Holiday Sweepstakes: You Could Win* a KitchenAid 7-Qt. Pro Line Stand Mixer and More! Enter the Giveaway

Follow us:

Restaurants & Bars 15

San Diego: Foraging

Angie V. | Dec 6, 200110:48 AM

This is not a restaurant question; nevertheless it is a culinary challenge to which I think Chowhounds might respond. I have been reading an amazing book, Coming Home to Eat, by Gary Paul Nabhan. The author, who lives in Arizona, spent a year eating only foods grown within a 250 mile radius of his home. Many of the foods he eats, such as prickly pears, yucca blossoms, and mesquite tortillas, are foods that were traditionally eaten by the natives who lived there, but have since fallen out of favor (due to cultural domination, food distribution, the global economy, etc.). Still, I consider Nabhan a first-rate Chowhound. He searches out cowboys to help him roast mescal, he eats quail roadkill, plucks juicy saguaro fruit from towering cacti, and visits the Egg Lady for her duck, turkey and geese eggs.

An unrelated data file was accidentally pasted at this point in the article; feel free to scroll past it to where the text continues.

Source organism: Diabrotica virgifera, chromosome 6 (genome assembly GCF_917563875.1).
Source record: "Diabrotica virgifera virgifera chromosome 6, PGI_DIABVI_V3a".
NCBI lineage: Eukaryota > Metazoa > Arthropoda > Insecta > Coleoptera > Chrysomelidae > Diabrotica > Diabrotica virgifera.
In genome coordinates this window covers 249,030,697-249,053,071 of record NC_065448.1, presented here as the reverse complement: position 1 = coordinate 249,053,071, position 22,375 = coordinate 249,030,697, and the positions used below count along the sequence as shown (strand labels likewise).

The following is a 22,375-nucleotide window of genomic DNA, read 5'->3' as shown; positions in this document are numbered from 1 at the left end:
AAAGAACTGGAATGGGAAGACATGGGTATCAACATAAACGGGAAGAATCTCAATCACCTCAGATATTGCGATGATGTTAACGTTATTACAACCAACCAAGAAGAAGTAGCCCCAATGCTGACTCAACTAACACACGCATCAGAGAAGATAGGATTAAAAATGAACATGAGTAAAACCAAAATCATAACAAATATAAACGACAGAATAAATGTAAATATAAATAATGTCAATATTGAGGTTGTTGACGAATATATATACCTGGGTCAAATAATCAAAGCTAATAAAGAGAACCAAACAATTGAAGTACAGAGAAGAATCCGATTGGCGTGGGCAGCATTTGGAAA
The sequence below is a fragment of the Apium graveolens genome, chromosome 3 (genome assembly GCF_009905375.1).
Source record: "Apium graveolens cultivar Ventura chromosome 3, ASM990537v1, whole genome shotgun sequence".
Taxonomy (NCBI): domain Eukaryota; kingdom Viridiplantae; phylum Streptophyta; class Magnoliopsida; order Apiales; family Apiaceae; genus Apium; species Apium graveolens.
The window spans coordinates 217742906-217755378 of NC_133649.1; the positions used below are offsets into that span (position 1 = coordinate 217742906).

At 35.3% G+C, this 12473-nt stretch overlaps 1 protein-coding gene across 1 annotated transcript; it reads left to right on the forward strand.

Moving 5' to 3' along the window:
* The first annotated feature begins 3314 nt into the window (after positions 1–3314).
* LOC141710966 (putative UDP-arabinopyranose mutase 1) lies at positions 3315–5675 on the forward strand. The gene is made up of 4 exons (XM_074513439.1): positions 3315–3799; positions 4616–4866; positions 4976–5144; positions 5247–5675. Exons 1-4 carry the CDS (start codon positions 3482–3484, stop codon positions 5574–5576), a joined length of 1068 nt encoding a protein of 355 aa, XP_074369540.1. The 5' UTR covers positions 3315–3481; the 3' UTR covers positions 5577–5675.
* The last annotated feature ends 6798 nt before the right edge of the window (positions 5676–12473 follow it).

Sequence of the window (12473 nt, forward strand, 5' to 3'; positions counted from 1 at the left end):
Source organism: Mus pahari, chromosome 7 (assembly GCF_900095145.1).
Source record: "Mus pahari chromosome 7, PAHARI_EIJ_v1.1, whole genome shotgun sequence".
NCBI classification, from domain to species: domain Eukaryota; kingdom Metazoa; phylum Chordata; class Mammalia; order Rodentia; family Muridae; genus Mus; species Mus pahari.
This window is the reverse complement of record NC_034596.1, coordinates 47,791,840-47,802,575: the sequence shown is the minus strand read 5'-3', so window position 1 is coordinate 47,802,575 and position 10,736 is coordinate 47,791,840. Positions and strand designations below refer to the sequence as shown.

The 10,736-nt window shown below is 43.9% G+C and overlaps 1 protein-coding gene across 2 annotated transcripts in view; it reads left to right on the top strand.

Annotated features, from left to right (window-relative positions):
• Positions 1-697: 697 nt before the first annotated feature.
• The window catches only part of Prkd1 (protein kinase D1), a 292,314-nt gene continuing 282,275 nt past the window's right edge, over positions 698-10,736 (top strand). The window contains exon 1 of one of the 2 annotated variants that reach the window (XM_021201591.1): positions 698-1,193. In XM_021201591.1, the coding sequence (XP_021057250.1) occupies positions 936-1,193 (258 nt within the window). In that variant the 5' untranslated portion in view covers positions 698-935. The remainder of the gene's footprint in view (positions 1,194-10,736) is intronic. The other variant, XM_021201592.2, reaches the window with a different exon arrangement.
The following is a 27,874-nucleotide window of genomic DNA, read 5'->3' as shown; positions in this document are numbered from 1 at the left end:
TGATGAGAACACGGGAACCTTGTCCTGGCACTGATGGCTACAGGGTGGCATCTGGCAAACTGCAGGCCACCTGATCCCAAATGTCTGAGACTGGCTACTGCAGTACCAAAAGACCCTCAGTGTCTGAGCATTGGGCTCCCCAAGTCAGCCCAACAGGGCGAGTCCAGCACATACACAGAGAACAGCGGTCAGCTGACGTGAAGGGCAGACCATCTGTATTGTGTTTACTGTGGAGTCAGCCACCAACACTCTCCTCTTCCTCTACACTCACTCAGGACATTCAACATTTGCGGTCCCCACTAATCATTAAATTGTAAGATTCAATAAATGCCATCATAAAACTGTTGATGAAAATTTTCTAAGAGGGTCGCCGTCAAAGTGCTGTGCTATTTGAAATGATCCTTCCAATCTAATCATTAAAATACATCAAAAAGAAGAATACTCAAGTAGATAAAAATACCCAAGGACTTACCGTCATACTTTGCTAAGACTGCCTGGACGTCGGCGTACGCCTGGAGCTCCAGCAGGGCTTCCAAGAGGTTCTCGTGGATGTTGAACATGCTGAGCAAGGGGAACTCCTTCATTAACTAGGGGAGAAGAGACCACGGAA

This got me to wondering if people on this list have their own local sources for foods off the grid. Not restaurants, per se, but people growing and producing their own specialties. The guy who sells his wife’s still-warm tamales in the 7-11 parking lot or a neighbor who gives away bags of loquats from her backyard tree.

Share your tales of foraging and culinary adventures. Where do you buy great tortillas (not the thick cardboard discs they sell at the grocery store)? What about chicken that tastes like meat and not antibiotics and corn? Eggs? Honey? Where can you buy fish right off the boat? Where is a great blackberry patch?

Want to stay up to date with this post? Sign Up Now ›

Recommended from Chowhound

Catch up on the latest activity across all community discussions.
View latest discussions